The Surfaceome pp 127-149 | Cite as

Immunophenotyping of Live Human Pluripotent Stem Cells by Flow Cytometry

  • Daniel R. RiordonEmail author
  • Kenneth R. Boheler
Part of the Methods in Molecular Biology book series (MIMB, volume 1722)


Human pluripotent stem cells (hPSCs) have great potential for use in regenerative medicine and cell replacement therapies; however, prior to clinical application, cultured cell populations need to be screened to ensure the quality of the culture, as well as the capacity of these pluripotent cells to differentiate into desired cell types. Flow cytometry, utilizing antibodies recognizing targets restricted to the hPSC surfaceome, offers an invaluable tool for high-throughput validation of hPSC lines. Here we describe the immunophenotyping of live human embryonic stem cell (hESC, H9) and human induced pluripotent stem cell (hiPSC, KB3) lines by flow cytometry using a panel of antibodies identified as either stem cell reference markers (CD90, EpCam) or reported as being prevalent or restricted (c-Kit, HPI-1, Integrin α6, Semaphorin-6A) to these cells. The protocols described here with hPSCs are also applicable to differentiated hPSC progeny and should be instrumental in the immunophenotyping and isolation of well-defined homogeneous cell populations useful in regenerative medicine.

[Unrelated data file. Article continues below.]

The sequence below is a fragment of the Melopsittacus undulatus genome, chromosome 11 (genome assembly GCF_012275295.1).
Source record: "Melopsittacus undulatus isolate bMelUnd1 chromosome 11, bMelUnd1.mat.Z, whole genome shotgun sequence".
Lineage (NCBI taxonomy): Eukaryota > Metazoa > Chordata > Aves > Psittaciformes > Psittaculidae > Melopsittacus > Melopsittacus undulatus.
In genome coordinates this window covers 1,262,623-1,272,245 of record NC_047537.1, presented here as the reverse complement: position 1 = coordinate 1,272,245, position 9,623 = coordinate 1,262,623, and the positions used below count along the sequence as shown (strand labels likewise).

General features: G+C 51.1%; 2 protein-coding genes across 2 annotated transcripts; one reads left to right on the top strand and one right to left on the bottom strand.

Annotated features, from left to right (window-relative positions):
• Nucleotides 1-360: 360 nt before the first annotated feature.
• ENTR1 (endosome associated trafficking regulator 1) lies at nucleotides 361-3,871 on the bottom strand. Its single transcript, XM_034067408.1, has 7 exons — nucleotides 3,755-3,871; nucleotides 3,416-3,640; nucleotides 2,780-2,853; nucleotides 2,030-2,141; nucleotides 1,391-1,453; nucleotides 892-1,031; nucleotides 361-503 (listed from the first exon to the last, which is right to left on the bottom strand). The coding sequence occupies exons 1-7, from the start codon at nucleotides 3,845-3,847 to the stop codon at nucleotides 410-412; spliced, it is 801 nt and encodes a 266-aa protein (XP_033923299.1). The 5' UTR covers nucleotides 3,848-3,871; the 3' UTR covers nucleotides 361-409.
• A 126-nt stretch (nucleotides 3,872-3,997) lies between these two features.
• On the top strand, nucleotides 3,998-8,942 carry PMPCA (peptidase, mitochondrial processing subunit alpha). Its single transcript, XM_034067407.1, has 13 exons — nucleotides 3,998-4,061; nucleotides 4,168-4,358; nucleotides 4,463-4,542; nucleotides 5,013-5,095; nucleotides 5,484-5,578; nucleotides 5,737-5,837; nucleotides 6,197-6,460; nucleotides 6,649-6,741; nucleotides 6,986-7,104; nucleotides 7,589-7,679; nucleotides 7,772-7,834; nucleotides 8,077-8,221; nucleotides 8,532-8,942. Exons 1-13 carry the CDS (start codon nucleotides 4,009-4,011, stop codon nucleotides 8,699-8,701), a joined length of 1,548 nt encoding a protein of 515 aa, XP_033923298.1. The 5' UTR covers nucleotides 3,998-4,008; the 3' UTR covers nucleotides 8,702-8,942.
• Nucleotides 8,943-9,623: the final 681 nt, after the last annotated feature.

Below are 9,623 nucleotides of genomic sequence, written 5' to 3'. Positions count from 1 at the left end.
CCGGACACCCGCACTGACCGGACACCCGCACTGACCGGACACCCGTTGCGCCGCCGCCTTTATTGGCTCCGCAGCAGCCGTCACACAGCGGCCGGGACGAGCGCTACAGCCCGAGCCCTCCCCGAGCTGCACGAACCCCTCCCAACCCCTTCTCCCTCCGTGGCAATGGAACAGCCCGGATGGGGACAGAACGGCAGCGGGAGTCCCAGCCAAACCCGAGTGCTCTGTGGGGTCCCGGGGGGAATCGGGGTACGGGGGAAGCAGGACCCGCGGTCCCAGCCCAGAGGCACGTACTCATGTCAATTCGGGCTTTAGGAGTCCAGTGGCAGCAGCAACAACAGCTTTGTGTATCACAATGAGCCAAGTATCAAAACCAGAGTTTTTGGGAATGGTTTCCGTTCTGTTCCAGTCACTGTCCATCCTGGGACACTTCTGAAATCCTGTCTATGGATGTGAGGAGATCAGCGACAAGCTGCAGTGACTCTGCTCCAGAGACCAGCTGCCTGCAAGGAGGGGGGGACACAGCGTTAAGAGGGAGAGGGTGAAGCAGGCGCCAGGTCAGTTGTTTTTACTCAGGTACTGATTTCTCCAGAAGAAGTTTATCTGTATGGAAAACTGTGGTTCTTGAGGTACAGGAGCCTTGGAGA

Key words

Embryonic stem cells Induced pluripotent stem cells Surfaceome Immunophenotyping Flow cytometry Antibody 



This research was supported by the Intramural Research Program of the NIH, National Institute on Aging, by the Research Grants Council of Hong Kong Theme-based Research Scheme T13-706/11, and the Hong Kong Research Grant Committee General Research Fund (Project number 17100214). We thank Robert Wersto and the NIA FC Core Facility for assistance with flow cytometry.


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Copyright information

© Springer Science+Business Media, LLC 2018

Authors and Affiliations

  1. 1.Laboratory of Cardiovascular SciencesNational Institute on Aging, National Institutes of HealthBaltimoreUSA
  2. 2.School of Biomedical Sciences, LKS Faculty of MedicineThe University of Hong KongHong KongChina
  3. 3.Stem Cell & Regenerative Medicine Consortium, School of Biomedical Sciences, LKS Faculty of MedicineThe University of Hong KongHong KongChina

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